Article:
For survival’s sake, we are hard-wired to scan for what’s wrong. The problem is, when we focus exclusively on what we don’t want and what’s not working, we get stuck in the negative. What if we could shift the conversation to the things that ARE working and what we DO want—and solve our problems along the way? What if we could leverage everyday conversations to dramatically improve outcomes in both our personal and professional lives?
Cheri Torres is an author, speaker and catalyst for change. She specializes in leadership and team development, partnering with clients to facilitate positive organizational change through Appreciative Inquiry. Torres is also an entrepreneur, founding the management consultancy Innovation Partners International as well as NextMove, a firm that helps organizations invigorate collaboration and create a culture of excellence. She is the author and co-author of numerous books and articles, including Conversations Worth Having: Using Appreciative Inquiry to Fuel Productive and Meaningful Engagement.
Today, Torres shares the Appreciative Inquiry conversation model, explaining how a focus on what IS working opens us up to higher-order thinking. She describes the top two components of conversations worth having: generative inquiry and positive framing. Listen in for Torres’ insight on improving outcomes for our organizations and relationships by way of Appreciative Inquiry—and learn to make a conscious choice to scan for what’s RIGHT!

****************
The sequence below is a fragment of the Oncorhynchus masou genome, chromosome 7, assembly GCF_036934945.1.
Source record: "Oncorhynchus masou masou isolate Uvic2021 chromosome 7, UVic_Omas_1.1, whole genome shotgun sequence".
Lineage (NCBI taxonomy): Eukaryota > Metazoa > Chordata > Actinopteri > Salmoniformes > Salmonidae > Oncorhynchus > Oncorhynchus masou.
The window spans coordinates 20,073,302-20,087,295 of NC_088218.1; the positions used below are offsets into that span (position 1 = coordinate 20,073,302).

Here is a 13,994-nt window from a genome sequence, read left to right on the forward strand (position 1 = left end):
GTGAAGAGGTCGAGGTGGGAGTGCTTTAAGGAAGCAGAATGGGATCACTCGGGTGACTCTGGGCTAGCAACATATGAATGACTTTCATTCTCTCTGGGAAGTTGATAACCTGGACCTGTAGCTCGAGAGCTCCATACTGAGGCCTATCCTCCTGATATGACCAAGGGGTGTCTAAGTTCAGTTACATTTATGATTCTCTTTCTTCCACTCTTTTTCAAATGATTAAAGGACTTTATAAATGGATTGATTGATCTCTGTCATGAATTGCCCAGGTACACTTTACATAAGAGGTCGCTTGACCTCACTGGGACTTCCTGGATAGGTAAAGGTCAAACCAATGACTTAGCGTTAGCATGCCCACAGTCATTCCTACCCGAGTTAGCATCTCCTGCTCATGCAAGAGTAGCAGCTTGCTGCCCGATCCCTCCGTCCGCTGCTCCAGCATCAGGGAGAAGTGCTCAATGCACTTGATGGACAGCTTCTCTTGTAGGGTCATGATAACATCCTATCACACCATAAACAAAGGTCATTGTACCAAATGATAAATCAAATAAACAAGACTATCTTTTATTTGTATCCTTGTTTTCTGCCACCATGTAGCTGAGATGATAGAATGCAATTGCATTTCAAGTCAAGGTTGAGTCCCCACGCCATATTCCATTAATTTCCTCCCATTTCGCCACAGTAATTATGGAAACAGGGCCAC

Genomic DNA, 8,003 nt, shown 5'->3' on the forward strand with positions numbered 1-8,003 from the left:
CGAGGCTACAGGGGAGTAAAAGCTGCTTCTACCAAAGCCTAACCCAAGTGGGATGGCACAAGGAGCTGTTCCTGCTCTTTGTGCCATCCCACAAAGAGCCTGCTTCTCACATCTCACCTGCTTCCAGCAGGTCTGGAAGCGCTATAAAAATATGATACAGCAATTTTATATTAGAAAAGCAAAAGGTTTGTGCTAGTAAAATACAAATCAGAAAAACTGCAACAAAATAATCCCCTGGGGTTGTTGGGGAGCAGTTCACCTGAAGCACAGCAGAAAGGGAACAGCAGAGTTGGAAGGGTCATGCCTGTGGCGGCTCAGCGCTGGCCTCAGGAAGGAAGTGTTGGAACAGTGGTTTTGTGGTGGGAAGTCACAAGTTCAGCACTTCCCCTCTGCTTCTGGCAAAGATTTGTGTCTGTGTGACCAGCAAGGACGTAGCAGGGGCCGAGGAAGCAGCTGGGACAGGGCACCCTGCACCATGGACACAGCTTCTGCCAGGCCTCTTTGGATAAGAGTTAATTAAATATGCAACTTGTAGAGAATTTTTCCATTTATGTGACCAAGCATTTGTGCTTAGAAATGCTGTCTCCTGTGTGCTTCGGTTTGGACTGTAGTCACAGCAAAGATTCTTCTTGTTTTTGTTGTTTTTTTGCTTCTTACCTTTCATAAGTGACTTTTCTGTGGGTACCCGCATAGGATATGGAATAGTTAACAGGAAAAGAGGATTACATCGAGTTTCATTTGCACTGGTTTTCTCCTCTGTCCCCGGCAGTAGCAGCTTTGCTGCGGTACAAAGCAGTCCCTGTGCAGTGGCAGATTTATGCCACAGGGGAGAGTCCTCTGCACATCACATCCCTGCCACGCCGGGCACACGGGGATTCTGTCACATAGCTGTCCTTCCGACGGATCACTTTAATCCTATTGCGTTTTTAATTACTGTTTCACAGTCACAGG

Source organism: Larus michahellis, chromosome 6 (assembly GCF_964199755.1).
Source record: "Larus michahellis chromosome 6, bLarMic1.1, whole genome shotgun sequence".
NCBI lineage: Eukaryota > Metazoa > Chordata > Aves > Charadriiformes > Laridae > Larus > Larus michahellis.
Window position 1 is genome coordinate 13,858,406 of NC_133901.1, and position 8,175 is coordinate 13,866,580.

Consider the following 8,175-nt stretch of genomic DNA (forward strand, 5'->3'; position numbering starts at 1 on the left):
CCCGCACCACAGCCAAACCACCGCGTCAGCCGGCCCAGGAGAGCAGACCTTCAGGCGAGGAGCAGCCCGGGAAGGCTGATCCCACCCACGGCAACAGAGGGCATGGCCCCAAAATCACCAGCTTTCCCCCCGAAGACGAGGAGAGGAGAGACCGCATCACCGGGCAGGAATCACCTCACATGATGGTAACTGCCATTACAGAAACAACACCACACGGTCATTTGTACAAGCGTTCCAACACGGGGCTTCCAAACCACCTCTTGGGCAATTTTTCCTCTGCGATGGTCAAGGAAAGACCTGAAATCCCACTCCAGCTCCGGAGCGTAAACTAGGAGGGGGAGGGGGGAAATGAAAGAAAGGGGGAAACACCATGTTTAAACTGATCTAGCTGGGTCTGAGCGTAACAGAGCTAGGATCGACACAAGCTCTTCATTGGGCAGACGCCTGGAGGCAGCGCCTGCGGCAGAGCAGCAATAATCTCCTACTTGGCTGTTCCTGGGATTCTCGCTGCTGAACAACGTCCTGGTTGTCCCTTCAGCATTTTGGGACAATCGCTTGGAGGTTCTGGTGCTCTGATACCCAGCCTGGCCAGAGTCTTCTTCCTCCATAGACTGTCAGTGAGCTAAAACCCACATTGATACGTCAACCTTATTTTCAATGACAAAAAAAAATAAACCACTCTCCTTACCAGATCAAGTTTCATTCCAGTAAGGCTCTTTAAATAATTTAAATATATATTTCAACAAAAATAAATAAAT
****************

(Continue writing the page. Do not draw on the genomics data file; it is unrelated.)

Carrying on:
Key Interview Takeaways
Appreciative Inquiry is an approach to organizational change and design that focuses on the best of what IS and what’s possible. Rather than looking at what’s wrong and how to fix it, Appreciative Inquiry asks: What do we want? Where can we go together? How do we get there?
By focusing on what’s working, we open ourselves to higher-order thinking. Torres contends that we are energized by our successes, and directing our attention there leads to creativity and innovation.
Worthwhile conversations begin with great questions. Torres explains that inviting people to share information (rather than making statements) breeds deeper understanding and connection.
Positive framing means choosing a tone and direction that moves us toward what we want. The process of Appreciate Inquiry is not about ignoring the negative but finding the pockets in an organization where things are going right—and replicating what works through the system as a whole.
Connect with Cheri Torres
Conversations Worth Having: Using Appreciative Inquiry to Fuel Productive and Meaningful Engagement by Jackie Stavros and Cheri Torres